Grant Hutchison

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    Quote Originally Posted by grant hutchison View Post
    ...In my youth, the main thing I knew about the future was that we were all going to die in a nuclear holocaust; young folks now have a different preoccupation....
    Yeah, likely mass school shootings.
    Everyone is entitled to his own opinion, but not his own facts.

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    Quote Originally Posted by grant hutchison View Post
    Yeah. Whenever I disable "preference tracking" options, I receive a message telling me that I will still receive advertisements, but not ones specifically targeted at me; or that my search results will not be tuned to my particular preferences - and they say that as if it's a bad thing.

    Grant Hutchison
    Advertising "AI" is so intelligent that it still tries to selling washing machines to people who have bought a washing machine 1 day ago. Preferably the exact same model.
    With sufficient thrust, water towers fly just fine.

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    It could be that "future fatigue" first started when we got 9/11 instead of a space odyssey.

    It seems that the year 2001 was what we were all aiming for--and sci-fi spoiled us with ideas of anti-gravity and such.

    Now that Space-X has things dialed in--space seems more "1950s-ish" and people have lost interest.

    We are actually moving forward--but it doesn't feel "as scripted" if that makes any sense.

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    Quote Originally Posted by publiusr View Post
    It could be that "future fatigue" first started when we got 9/11 instead of a space odyssey.
    That's one of the problems with future sight. Just like past sight, it tends to romanticize the world.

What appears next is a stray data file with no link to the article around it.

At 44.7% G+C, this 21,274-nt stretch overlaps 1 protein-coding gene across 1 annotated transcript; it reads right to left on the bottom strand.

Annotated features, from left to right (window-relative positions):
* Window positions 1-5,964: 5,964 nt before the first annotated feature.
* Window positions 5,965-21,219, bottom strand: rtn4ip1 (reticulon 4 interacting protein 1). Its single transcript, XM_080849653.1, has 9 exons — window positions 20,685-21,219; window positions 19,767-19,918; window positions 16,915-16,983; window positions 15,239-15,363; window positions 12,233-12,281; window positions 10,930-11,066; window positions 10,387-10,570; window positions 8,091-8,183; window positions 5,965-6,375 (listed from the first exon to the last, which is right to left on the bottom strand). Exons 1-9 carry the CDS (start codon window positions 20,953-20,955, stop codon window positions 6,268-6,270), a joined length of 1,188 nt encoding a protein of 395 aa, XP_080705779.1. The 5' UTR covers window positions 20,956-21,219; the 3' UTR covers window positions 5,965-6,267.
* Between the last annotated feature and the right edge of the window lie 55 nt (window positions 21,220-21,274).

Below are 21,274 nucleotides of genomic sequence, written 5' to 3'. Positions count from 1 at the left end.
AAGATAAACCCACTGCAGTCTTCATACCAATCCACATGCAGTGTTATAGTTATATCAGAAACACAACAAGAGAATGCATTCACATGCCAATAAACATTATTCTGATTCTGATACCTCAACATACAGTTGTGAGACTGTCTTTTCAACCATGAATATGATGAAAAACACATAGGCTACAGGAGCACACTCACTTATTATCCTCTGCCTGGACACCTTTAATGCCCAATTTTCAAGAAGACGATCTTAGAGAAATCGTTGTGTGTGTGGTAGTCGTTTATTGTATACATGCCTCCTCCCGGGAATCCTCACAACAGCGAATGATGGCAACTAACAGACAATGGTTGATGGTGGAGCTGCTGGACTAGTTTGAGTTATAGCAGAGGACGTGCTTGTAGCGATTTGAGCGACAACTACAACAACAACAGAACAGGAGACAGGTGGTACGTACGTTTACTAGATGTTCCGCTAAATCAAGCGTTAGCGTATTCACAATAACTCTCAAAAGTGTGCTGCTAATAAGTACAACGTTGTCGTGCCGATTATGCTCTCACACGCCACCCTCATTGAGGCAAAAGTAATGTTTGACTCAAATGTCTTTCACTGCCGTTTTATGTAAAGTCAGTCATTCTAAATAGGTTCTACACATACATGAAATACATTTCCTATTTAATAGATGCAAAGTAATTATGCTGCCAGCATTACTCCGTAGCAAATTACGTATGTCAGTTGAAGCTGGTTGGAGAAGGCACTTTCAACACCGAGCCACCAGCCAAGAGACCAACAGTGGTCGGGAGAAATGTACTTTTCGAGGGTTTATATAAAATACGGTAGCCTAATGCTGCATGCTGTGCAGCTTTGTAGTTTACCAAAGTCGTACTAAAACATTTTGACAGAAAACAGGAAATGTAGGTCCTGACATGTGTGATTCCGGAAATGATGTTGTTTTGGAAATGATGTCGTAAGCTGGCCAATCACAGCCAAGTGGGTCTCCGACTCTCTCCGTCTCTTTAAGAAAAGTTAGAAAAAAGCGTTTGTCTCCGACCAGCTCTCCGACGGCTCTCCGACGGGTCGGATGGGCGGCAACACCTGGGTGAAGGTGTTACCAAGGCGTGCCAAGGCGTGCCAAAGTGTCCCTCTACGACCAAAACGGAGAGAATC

There was strife and acrimony in the 2001 universe, we just didn't see it. At least, not at first.

    2010 had some plot-defining moments that made it clear that's "there's something rotten in the state of Denmark".

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    Quote Originally Posted by DaveC426913 View Post
    My future fatigue comes in the form of cynicism.
    Mine, too. But I feel it's well supported cynicism, which really bothers me.

    But we already see that - in the form of personalized content delivery -
    I have Windows 10. When I boot up or restart, the OS offers me a splash screen and asks if I like it. I then get a message saying my answer will be used to select screens I really, really like.

    It doesn't work that well. I "not a fan" more screens than I like. It seems the AI isn't I enough.

    Rather than trying to guess my preferences, why can't they just ask me to complete a short survey?
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    Quote Originally Posted by Jim View Post
    Rather than trying to guess my preferences, why can't they just ask me to complete a short survey?
    Well, because their user research will certainly show that no user is going to take a survey - no matter how short - about their wallpaper preferences.


    Actually, I lie. That's exactly what you're getting. A one-question survey. Here's a pic. Do you like it or not? It'll take max one second of your time (min zero time because you can simply skip it) .

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    Quote Originally Posted by Jim View Post
    I have Windows 10. When I boot up or restart, the OS offers me a splash screen and asks if I like it. I then get a message saying my answer will be used to select screens I really, really like.
    You can turn that off. When I eventually was forced to use Windows 10, I invested quite a few hours in turning off a whole load of intrusive and annoying stuff. Some were simple on-off switches hidden away in the various settings menus; a couple involved editing the registry; one involved using the command-line to strip out all the preinstalled apps. I can't now recall how I managed to ditch both the splash screen and the idiotic associated survey, but I haven't seen them since the first day. I'm sure a web search will turn up the solution, because that's how I found it at the time.

    Grant Hutchison